Director John Brahm had a background in German theatre, but with the rise of Hitler left the country in the 1930s and progressed into cinema direction. There is a strong expressionist feel to many scenes, particularly a nightmarish Bonfire Night sequence. The classical score is an early one by Bernard Herrmann and includes part of a romantic piano concerto which, in the narrative, is composed and performed by Bone. Though Cregar mimed the playing, it can be seen that he was an accomplished pianist. Hangover Square Parts Two and Three were never made, but if they had this would have remained easily the best. (SF)

Other modern films of interest

Sunday (17/7)          18:30   Channel 4       Little Women (2019)

A wonderful adaptation of the timeless novel about the titular March sisters, brought up by their mother while their father is away in the American Civil War, by Louisa May Alcock. Director Greta Gerwig bravely and skilfully reinvents and updates the structure to tell the tale with new relevance, all with the help of an excellent young cast including Emma Watson, Saorsie Ronan and Florence Pugh, supported by the likes of Laura Dern and Chris Cooper. It does exactly what an adaptation should do, reinterpreting the source material with a new stance and new meaning, making it altogether exciting yet still familiar. (MH) LIterary note: the book is variously acclaimed as the start of ‘gendered’ children’s literature, the start of a new era of realism, and a clarion-call for feminism. I would also recommend March, by Geraldine Brooks, which invents a narrative for the girls’ father in the Civil War: a kind of upmarket ‘fan fiction’. (JM)

22:10   BBC4               The Price of Everything (2018) 

I’ve not seen this. It’s an acclaimed 105-minute documentary about the art market, questioning the notion of ‘value’ as manipulated by dealers, agents, speculators and collectors. Art is one of my interests, as a practitioner rather than a fetishist, so I’ll try and catch it. I’m also hoping to put on some art-related (not ‘art’) films at a site-specific venue quite soon. Watch this space. (JM)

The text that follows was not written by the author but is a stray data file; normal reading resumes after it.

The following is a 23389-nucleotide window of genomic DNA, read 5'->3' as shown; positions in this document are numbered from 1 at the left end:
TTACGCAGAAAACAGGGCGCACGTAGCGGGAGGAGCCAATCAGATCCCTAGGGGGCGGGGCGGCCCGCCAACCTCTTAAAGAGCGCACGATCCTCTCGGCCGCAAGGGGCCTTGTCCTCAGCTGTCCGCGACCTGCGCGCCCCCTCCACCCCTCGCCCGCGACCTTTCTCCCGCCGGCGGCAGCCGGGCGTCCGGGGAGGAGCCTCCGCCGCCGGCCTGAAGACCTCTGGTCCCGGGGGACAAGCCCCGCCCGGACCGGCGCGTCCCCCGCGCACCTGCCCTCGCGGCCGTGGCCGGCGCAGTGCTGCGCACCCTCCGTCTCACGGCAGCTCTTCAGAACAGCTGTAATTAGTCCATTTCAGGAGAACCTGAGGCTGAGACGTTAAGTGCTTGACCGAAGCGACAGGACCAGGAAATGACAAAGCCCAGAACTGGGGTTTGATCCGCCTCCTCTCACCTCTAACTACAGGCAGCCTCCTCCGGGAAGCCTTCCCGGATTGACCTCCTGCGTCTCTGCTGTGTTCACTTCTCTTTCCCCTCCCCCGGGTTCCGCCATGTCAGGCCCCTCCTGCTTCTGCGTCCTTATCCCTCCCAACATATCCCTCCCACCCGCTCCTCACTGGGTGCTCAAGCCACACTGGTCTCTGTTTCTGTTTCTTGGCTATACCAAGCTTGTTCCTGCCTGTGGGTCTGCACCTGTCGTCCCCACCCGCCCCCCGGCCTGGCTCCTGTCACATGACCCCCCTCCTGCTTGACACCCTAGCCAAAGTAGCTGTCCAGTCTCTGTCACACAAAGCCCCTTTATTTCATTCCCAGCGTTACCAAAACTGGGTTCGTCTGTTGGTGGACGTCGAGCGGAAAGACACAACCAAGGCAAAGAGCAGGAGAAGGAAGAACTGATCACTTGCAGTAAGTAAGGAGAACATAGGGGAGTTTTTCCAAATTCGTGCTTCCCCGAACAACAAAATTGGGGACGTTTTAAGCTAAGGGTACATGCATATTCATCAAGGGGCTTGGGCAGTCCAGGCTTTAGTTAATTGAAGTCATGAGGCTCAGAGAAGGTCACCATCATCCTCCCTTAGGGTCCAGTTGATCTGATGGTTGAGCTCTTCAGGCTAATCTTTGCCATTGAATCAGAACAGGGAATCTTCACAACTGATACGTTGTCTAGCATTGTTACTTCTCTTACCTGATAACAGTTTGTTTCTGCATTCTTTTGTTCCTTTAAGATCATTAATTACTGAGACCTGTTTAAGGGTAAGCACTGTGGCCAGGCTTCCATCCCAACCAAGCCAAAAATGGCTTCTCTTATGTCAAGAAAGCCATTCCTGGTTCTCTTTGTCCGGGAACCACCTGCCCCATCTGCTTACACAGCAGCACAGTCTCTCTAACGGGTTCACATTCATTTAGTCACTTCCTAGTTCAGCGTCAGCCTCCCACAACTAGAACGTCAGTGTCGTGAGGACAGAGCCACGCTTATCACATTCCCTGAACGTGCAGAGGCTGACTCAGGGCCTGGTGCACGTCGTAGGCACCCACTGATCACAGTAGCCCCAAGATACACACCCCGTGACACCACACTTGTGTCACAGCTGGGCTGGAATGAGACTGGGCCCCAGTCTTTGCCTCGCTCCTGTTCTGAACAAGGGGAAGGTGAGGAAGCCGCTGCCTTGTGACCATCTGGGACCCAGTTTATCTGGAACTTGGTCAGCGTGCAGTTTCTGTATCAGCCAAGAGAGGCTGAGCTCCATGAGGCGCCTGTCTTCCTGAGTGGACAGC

22:30   BBC1               Blade Runner 2049 (2017) (also BBC3 Monday 21:50)

Some 35 years after Blade Runner, acclaimed director Denis Villeneuve manages to avoid the expected pitfalls of long-delayed sequels in BR2049, while exceeding expectations. The feat is all the more impressive when he had to folow something as enigmatic and influential as Ridley Scott’s 1982 original. Former replicant-hunter Harrison Ford returns to help Ryan Gosling’s K uncover the true nature of his past and existence. With gorgeous visuals, real technical prowess and – crucially – a well thought-out plot, the folkloric quality of the original is well retained. Most die-hard fans of the original should be encouraged by this impressive follow up to one of the most revered sci-fis. (MH)

Thursday (21/7)       02:00   Sky Arts          Chasing Trane: The John Coltrane Documentary (2016)

A generally compelling feature documentary about the legendary American modern jazz saxophonist known to jazz aficionados simply as Trane. If perhaps a tad too reverential at times, it also serves as an excellent introduction for non jazz aficionados – like myself.